Example of how to install the mkpasswd package using yum in your Dockerfile:

RUN yum -y install mkpasswd && yum -y clean all  && rm -rf /var/cache

There are two basic aspects to remember here:

  1. Use yum -y in order to avoid interactive Y/N questions during the automated build
  2. Use yum -y clean all && rm -rf /var/cache to clean up after the call to yum -y install

Complete Dockerfile example:

FROM fedora:34
RUN yum -y install mkpasswd && yum -y clean all  && rm -rf /var/cache

 

Posted by Uli Köhler in Container, Docker

How to fix docker.errors.DockerException: Error while fetching server API version: (‘Connection aborted.’, FileNotFoundError(2, ‘No such file or directory’))

Problem:

While running a docker command like docker-compose pull, you see an error message like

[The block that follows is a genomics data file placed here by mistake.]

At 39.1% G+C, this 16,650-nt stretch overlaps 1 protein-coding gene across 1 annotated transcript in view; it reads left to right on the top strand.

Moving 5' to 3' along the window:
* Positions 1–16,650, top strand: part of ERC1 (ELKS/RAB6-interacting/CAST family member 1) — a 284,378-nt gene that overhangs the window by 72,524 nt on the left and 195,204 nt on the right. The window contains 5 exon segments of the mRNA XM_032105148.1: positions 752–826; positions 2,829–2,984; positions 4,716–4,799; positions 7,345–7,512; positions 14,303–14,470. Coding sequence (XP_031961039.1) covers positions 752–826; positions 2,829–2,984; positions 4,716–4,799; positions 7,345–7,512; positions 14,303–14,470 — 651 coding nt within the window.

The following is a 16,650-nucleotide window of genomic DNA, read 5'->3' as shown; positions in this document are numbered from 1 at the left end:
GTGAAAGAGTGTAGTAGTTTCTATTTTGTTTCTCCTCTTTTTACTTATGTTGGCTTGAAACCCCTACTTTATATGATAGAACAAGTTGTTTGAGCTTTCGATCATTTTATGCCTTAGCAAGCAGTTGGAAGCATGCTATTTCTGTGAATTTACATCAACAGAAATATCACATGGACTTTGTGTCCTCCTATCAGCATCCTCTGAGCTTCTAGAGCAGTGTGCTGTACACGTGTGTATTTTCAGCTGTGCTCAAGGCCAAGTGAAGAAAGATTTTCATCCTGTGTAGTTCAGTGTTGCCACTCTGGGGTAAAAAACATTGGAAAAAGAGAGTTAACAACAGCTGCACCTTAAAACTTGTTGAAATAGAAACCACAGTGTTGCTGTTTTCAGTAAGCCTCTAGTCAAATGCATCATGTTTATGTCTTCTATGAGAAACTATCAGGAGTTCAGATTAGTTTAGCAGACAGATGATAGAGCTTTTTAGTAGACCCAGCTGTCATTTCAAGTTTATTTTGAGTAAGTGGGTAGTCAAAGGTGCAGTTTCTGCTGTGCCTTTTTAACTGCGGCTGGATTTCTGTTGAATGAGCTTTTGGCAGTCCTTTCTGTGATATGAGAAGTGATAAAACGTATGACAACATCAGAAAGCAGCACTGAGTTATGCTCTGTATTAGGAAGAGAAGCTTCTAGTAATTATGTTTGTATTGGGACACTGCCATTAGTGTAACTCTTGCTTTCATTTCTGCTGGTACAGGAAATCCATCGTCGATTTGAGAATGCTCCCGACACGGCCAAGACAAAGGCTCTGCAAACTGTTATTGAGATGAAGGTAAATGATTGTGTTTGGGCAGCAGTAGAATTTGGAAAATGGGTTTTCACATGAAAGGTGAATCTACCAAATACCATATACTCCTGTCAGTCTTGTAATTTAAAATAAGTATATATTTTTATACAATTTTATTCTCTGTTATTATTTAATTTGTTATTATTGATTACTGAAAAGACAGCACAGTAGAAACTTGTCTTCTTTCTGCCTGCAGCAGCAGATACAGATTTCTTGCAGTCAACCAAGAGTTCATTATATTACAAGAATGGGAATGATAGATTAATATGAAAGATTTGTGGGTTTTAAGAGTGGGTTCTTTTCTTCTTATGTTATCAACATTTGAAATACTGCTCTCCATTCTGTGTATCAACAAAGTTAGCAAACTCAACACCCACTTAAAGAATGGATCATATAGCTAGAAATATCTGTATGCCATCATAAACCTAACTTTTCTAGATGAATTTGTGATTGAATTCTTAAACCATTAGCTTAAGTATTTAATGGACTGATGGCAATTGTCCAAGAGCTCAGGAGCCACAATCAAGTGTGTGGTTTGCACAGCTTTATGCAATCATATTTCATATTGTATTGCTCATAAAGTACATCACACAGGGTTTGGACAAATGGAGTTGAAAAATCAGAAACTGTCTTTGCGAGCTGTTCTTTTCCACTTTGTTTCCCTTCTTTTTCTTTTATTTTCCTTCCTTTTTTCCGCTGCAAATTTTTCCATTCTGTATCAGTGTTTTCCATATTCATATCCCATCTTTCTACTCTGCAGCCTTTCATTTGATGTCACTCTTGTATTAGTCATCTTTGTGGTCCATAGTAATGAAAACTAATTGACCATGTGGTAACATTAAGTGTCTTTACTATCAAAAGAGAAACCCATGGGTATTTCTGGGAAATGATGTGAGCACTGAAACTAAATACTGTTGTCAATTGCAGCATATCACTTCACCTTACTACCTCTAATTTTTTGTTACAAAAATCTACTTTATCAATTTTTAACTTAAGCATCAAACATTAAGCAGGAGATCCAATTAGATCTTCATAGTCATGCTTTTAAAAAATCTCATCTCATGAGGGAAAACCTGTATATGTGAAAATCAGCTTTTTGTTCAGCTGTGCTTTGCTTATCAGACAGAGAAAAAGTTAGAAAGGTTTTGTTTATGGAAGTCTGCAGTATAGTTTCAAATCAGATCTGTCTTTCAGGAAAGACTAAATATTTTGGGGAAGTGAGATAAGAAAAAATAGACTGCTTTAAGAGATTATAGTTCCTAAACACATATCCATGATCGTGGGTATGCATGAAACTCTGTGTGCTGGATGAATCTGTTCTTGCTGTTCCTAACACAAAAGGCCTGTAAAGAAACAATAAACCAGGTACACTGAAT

Traceback (most recent call last):
  File "/usr/bin/docker-compose", line 33, in <module>
    sys.exit(load_entry_point('docker-compose==1.27.4', 'console_scripts', 'docker-compose')())
  File "/usr/lib/python3.8/site-packages/compose/cli/main.py", line 67, in main
    command()
  File "/usr/lib/python3.8/site-packages/compose/cli/main.py", line 123, in perform_command
    project = project_from_options('.', options)
  File "/usr/lib/python3.8/site-packages/compose/cli/command.py", line 60, in project_from_options
    return get_project(
  File "/usr/lib/python3.8/site-packages/compose/cli/command.py", line 131, in get_project
    client = get_client(
  File "/usr/lib/python3.8/site-packages/compose/cli/docker_client.py", line 41, in get_client
    client = docker_client(